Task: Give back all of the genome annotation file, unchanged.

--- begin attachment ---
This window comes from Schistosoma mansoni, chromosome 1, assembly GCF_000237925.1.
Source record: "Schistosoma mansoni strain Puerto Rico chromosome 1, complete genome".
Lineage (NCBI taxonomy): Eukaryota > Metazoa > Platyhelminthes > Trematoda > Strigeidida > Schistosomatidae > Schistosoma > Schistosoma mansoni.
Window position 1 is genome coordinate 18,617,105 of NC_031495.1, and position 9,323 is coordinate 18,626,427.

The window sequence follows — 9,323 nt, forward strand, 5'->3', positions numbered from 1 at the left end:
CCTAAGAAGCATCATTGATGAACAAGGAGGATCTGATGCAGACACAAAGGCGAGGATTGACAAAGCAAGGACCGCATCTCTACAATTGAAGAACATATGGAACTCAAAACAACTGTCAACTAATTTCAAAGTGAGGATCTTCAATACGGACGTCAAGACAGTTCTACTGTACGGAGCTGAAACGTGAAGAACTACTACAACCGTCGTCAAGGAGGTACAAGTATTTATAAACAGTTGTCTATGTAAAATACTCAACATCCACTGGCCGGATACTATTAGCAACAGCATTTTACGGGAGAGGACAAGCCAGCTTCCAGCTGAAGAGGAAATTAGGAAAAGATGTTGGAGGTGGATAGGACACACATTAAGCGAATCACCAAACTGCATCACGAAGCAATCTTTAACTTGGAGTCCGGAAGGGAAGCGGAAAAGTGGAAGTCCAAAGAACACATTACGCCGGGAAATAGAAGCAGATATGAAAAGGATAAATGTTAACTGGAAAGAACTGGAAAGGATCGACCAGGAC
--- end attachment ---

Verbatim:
This window comes from Schistosoma mansoni, chromosome 1, assembly GCF_000237925.1.
Source record: "Schistosoma mansoni strain Puerto Rico chromosome 1, complete genome".
Lineage (NCBI taxonomy): Eukaryota > Metazoa > Platyhelminthes > Trematoda > Strigeidida > Schistosomatidae > Schistosoma > Schistosoma mansoni.
Window position 1 is genome coordinate 18,617,105 of NC_031495.1, and position 9,323 is coordinate 18,626,427.

The window sequence follows — 9,323 nt, forward strand, 5'->3', positions numbered from 1 at the left end:
CCTAAGAAGCATCATTGATGAACAAGGAGGATCTGATGCAGACACAAAGGCGAGGATTGACAAAGCAAGGACCGCATCTCTACAATTGAAGAACATATGGAACTCAAAACAACTGTCAACTAATTTCAAAGTGAGGATCTTCAATACGGACGTCAAGACAGTTCTACTGTACGGAGCTGAAACGTGAAGAACTACTACAACCGTCGTCAAGGAGGTACAAGTATTTATAAACAGTTGTCTATGTAAAATACTCAACATCCACTGGCCGGATACTATTAGCAACAGCATTTTACGGGAGAGGACAAGCCAGCTTCCAGCTGAAGAGGAAATTAGGAAAAGATGTTGGAGGTGGATAGGACACACATTAAGCGAATCACCAAACTGCATCACGAAGCAATCTTTAACTTGGAGTCCGGAAGGGAAGCGGAAAAGTGGAAGTCCAAAGAACACATTACGCCGGGAAATAGAAGCAGATATGAAAAGGATAAATGTTAACTGGAAAGAACTGGAAAGGATCGACCAGGAC